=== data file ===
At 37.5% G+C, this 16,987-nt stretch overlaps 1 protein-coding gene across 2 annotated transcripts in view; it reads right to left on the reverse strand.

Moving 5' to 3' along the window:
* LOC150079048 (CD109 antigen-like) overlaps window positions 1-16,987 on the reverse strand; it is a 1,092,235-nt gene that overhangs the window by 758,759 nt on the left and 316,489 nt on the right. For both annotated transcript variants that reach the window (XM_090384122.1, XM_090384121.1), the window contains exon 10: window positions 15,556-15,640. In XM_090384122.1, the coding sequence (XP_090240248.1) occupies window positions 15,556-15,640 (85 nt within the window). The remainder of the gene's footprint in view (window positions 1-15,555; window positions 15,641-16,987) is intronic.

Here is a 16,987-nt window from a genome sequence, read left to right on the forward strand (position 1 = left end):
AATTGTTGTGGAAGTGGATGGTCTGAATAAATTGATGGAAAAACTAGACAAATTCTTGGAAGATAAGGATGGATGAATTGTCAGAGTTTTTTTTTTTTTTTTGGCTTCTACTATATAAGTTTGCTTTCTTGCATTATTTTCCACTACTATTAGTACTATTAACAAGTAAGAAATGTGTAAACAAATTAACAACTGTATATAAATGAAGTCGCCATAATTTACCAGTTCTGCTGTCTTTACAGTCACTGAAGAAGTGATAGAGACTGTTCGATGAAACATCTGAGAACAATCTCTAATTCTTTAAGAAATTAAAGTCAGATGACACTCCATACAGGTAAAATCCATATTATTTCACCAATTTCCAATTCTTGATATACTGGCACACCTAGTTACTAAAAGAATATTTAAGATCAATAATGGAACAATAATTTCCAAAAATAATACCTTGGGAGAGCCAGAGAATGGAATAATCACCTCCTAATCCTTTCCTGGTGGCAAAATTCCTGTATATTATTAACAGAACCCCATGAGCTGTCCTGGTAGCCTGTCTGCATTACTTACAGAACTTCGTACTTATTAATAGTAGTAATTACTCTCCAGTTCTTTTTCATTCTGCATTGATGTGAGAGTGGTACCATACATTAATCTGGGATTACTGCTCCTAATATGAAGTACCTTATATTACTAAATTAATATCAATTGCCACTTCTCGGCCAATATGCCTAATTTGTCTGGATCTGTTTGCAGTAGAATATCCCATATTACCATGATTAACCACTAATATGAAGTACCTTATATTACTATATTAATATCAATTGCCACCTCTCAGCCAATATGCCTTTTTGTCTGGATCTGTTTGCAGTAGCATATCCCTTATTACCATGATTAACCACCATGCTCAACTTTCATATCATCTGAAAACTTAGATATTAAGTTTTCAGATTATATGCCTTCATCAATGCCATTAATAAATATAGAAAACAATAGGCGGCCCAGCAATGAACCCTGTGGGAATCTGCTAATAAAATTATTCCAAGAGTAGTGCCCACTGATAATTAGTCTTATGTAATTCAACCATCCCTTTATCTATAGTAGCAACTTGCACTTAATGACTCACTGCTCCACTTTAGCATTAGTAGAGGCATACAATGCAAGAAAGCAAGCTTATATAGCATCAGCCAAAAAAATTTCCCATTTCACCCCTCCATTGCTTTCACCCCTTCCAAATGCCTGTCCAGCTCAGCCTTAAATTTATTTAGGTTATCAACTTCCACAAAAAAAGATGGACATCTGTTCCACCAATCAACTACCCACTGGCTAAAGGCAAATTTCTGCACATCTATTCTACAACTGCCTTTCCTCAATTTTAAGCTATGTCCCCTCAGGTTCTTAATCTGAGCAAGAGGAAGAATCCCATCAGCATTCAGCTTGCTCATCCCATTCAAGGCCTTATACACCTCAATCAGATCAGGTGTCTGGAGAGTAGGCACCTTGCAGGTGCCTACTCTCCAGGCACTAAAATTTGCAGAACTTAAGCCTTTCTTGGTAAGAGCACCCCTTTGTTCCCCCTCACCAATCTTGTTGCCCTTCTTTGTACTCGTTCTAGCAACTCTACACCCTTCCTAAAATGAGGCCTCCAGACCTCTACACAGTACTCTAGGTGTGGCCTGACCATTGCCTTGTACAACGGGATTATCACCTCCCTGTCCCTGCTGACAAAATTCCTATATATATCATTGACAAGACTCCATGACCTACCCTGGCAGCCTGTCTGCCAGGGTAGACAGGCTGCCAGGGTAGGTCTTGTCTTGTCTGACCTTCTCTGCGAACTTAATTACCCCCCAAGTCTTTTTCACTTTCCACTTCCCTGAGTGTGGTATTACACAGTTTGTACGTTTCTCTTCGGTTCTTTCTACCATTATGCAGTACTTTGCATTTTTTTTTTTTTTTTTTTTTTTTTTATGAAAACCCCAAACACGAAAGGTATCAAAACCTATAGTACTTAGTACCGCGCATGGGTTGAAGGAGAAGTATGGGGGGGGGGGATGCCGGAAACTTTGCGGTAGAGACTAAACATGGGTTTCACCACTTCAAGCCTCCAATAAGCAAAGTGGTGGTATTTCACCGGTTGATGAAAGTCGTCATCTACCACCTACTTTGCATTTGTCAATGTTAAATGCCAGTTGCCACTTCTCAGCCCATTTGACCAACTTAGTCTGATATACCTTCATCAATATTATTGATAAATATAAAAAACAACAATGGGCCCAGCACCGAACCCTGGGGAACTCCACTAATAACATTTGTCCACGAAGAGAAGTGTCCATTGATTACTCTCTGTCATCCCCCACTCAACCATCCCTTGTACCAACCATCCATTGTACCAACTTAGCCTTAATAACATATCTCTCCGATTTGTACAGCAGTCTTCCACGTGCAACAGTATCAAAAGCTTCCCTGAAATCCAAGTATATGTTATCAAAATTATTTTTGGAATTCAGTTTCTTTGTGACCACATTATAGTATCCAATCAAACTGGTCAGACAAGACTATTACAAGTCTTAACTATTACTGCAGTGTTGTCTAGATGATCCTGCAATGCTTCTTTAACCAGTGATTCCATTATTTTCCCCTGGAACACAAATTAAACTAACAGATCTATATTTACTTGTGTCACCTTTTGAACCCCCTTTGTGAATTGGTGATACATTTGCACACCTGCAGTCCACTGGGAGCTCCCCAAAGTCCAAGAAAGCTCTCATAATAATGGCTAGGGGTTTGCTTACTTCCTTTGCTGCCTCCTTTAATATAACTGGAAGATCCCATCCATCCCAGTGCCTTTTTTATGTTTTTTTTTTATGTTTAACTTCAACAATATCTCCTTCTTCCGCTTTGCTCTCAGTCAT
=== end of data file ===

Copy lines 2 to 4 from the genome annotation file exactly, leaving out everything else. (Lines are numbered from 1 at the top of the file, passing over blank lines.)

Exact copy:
Moving 5' to 3' along the window:
* LOC150079048 (CD109 antigen-like) overlaps window positions 1-16,987 on the reverse strand; it is a 1,092,235-nt gene that overhangs the window by 758,759 nt on the left and 316,489 nt on the right. For both annotated transcript variants that reach the window (XM_090384122.1, XM_090384121.1), the window contains exon 10: window positions 15,556-15,640. In XM_090384122.1, the coding sequence (XP_090240248.1) occupies window positions 15,556-15,640 (85 nt within the window). The remainder of the gene's footprint in view (window positions 1-15,555; window positions 15,641-16,987) is intronic.

Here is a 16,987-nt window from a genome sequence, read left to right on the forward strand (position 1 = left end):